In the film Tre functions as a symbol for young black men who have a lot of potential to pursue a better life due to their character and intelligence, but are surrounded by circumstances and people that limit them. His desire to go to college shows that he is aware of how important an education is for his future. Furthermore he extensively resists the temptations of the ghetto such as alcohol abuse, drug trafficking, dropping out of school and gang affiliation. An important factor in Tre’s life that also sets him apart from his peers, is that he has a father, to whom he looks up to and is able to advise him. His father also attempts to prevent Tre from making mistakes and bad decisions.

2.2 Ricky Baker

Tre’s best friend and fellow young black male is Ricky Baker. He also grew up with Tre and is introduced in the 1984 segment of the film, in which he, as a child, has already developed a strong interest in football. In 1991, he has become a sympathetic, but also naive jock, who is a football standout and is eventually offered a scholarship due to his athletic abilities. Thus, he also has the potential to eventually live a better life and is in a similar situation as Tre. He is also widely disinterested in the street life but is constantly surrounded by it, since he is a resident of South Central as well.

Ricky lives in an impoverished household with his single mother and half-brother (on the maternal side) Doughboy. Although he and Doughboy share a friendly relationship, there is also tension between them due to differing lifestyles and Ricky receiving affection and approval from his mother, while Doughboy is neglected and disliked by her. The character, Ricky is accompanied by a pressing issue among African American teenagers living in poverty: being a parent as an adolescent.

At the age of 17, Ricky has already fathered a child with his teenage girlfriend, although he has not finished high school yet and neither Ricky nor his girlfriend have the financial means to support the child on their own.

2.3 Doughboy

Functioning as the complete opposite to Tre and Ricky, is Ricky’s brother Darrin, better known as “Doughboy”, who has fully accepted the street life and poverty. From an early age on Doughboy is portrayed as the most troubled of the boys. In the 1984 segment he gets into a fight with an older teenager in attempt to get his brother’s football back. Later in the segment he is arrested presumably for shoplifting (since he had mentioned he was going to the store but did not have any money) and is driven off in police car. In 1991 Doughboy is released from prison (after an undisclosed crime) and is now a gang member of the Crips.

Doughboy reinforces many of the prejudice surrounding black people. Despite of being released from Jail, he shows no attempt to change his life or to leave his neighborhood. He mostly spends his time drinking and hanging out with his friends/gang. In addition to that he is also a drug dealer. He carries a gun and gets into various physical altercations throughout the film. Needless to say, he does not have an education and does not show any desire to go to college or pursue a career. Hence, he has no chance of overcoming poverty. In spite of being a gang member and a criminal, he is a close friend of Tre and has a predominantly good relationship with his brother.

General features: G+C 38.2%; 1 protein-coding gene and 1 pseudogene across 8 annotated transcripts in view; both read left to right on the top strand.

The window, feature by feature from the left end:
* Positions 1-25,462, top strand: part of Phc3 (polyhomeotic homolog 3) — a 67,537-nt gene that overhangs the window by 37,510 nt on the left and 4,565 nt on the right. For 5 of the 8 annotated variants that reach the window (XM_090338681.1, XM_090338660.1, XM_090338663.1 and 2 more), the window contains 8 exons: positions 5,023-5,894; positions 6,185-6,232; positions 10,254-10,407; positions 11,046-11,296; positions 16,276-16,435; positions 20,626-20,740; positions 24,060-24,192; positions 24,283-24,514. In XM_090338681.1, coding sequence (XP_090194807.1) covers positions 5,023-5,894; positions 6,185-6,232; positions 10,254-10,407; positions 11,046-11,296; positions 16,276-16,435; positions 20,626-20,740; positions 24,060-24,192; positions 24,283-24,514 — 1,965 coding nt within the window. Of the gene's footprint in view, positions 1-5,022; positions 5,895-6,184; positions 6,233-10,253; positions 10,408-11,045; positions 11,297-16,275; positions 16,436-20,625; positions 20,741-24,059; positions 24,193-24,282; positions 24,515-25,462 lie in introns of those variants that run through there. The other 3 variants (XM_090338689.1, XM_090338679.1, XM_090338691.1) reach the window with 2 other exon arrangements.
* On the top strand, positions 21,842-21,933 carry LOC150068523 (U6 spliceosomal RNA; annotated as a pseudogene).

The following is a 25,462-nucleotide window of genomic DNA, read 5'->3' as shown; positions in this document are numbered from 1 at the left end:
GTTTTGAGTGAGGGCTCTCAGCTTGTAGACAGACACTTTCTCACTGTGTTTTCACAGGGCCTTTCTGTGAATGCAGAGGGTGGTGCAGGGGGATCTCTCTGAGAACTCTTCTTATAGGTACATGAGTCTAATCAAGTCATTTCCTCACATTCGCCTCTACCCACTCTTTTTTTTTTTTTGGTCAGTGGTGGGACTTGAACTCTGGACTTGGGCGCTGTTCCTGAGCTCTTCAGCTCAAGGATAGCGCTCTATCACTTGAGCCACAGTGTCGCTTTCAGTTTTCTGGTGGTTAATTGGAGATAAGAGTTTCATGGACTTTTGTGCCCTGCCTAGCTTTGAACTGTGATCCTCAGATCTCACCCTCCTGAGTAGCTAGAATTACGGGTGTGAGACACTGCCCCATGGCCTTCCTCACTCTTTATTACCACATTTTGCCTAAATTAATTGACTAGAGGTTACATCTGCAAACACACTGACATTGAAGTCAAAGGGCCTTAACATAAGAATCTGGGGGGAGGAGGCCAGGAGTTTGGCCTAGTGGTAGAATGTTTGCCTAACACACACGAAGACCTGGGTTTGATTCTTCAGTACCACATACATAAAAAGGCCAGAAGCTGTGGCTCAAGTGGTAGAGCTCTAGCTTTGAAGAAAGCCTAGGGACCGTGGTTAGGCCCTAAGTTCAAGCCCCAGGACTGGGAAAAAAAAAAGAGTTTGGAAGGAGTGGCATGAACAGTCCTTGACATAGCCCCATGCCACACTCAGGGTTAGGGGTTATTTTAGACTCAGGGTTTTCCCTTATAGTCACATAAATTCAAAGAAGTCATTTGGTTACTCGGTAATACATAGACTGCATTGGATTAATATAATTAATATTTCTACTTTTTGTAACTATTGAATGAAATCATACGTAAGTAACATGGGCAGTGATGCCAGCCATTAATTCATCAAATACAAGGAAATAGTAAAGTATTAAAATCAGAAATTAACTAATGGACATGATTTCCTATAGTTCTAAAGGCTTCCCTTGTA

2.4 Jason “Furious” Styles

Tre’s father, Jason “Furious” Styles, functions as the middle aged moral authority that is cautious of Tre’s future. As a strict but very righteous father, he teaches Tre discipline, values and knowledge on various topics such as the importance of education, birth control and the dangers and facets of the ghetto. Furious is a Vietnam Veteran who now works in financing. Although he states that “a black man ain’t got no place in the army” (0:27h), he had a career in the military which explains his disciplined and sovereign character. Moreover, he now has a regular job which does not only demonstrate his knowledgeability but also that he is an upright citizen who has found his place in society and has consistent income. He is also very aware of his surroundings and of the problems in the impoverished black community. With his traits and persona, the character Furious stands in strong contrast with the other adults and parents of the poverty-stricken neighborhood. Ricky and Doughboy’s mother, for instance, who, as a parent, should adapt a similar guiding role does not have the qualities of Furious that are required to function as an adequate parent. Thus, Furious is a very unique character since he is the only legitimate black role model in the film and is characterized by wisdom, discipline and positivity while the other relevant African American adults have undoubtedly succumbed to the conditions in the ghetto.

3. Recurring Criminal Prejudices surrounding young African-American men in the Film

3.1 The “Violent and Menacing Street Thug”